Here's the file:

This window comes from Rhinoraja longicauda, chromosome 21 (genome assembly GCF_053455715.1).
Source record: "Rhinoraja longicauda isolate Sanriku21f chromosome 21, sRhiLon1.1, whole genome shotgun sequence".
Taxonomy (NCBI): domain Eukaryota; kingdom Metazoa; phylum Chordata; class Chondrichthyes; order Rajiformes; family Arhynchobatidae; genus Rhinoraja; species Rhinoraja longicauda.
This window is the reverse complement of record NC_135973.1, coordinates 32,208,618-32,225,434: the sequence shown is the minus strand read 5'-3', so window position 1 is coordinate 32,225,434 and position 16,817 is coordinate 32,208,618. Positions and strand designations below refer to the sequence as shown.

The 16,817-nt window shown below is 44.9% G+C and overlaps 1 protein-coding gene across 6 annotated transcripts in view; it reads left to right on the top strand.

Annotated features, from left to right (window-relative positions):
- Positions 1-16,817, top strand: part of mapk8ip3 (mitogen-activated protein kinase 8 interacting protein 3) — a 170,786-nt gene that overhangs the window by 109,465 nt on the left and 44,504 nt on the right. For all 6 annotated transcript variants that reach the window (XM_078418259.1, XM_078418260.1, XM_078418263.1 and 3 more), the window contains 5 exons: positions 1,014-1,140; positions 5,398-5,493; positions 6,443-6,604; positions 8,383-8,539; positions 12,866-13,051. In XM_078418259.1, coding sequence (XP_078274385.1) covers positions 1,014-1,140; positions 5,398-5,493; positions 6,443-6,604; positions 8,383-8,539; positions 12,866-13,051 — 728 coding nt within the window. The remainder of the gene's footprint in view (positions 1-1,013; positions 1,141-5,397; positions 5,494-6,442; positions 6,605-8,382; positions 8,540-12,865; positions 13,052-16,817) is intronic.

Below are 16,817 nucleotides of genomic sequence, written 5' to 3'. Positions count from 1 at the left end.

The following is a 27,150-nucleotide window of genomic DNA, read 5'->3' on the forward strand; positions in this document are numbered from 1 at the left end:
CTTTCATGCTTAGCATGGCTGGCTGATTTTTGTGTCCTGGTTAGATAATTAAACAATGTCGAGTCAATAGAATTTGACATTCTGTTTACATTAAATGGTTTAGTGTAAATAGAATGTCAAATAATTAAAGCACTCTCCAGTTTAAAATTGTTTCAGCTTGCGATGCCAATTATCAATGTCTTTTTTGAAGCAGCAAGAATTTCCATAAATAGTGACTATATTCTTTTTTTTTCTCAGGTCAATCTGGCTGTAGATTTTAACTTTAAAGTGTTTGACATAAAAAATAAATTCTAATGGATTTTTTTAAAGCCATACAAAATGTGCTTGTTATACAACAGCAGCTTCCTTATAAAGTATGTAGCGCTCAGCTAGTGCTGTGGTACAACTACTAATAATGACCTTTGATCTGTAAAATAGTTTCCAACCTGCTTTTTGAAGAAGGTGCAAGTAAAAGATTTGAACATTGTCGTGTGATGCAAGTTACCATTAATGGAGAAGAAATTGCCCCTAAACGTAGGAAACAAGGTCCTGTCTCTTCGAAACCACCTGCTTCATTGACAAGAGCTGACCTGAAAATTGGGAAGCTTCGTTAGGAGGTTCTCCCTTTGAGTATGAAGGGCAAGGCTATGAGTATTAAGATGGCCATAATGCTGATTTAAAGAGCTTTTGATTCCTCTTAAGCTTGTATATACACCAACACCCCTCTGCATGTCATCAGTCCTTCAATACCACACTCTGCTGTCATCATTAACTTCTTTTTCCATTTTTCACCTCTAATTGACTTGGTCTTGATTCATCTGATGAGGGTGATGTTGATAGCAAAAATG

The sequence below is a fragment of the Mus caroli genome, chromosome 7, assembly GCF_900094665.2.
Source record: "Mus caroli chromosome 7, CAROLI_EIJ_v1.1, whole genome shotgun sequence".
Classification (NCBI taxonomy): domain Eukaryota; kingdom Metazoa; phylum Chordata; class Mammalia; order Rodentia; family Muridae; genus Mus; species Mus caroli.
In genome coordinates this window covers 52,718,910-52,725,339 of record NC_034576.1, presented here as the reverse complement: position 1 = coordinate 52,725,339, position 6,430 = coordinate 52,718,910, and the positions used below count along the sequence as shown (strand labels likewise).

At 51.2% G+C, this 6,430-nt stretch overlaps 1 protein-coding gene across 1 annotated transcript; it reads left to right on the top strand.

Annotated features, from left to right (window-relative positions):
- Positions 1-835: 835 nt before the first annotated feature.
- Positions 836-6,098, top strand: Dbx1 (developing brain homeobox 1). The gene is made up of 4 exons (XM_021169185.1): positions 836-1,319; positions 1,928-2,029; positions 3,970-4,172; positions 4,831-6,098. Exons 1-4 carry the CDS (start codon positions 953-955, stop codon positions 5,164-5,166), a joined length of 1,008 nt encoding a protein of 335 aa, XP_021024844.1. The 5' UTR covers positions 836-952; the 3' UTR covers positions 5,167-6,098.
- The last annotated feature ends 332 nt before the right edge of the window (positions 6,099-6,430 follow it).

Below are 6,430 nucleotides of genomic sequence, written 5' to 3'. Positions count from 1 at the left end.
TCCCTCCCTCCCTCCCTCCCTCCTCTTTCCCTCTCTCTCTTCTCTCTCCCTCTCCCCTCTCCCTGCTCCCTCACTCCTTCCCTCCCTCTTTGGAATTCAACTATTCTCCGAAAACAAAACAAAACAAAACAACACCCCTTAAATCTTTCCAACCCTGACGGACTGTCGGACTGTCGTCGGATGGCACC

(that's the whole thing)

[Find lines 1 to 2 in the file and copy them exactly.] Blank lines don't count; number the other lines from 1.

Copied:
This window comes from Rhinoraja longicauda, chromosome 21 (genome assembly GCF_053455715.1).
Source record: "Rhinoraja longicauda isolate Sanriku21f chromosome 21, sRhiLon1.1, whole genome shotgun sequence".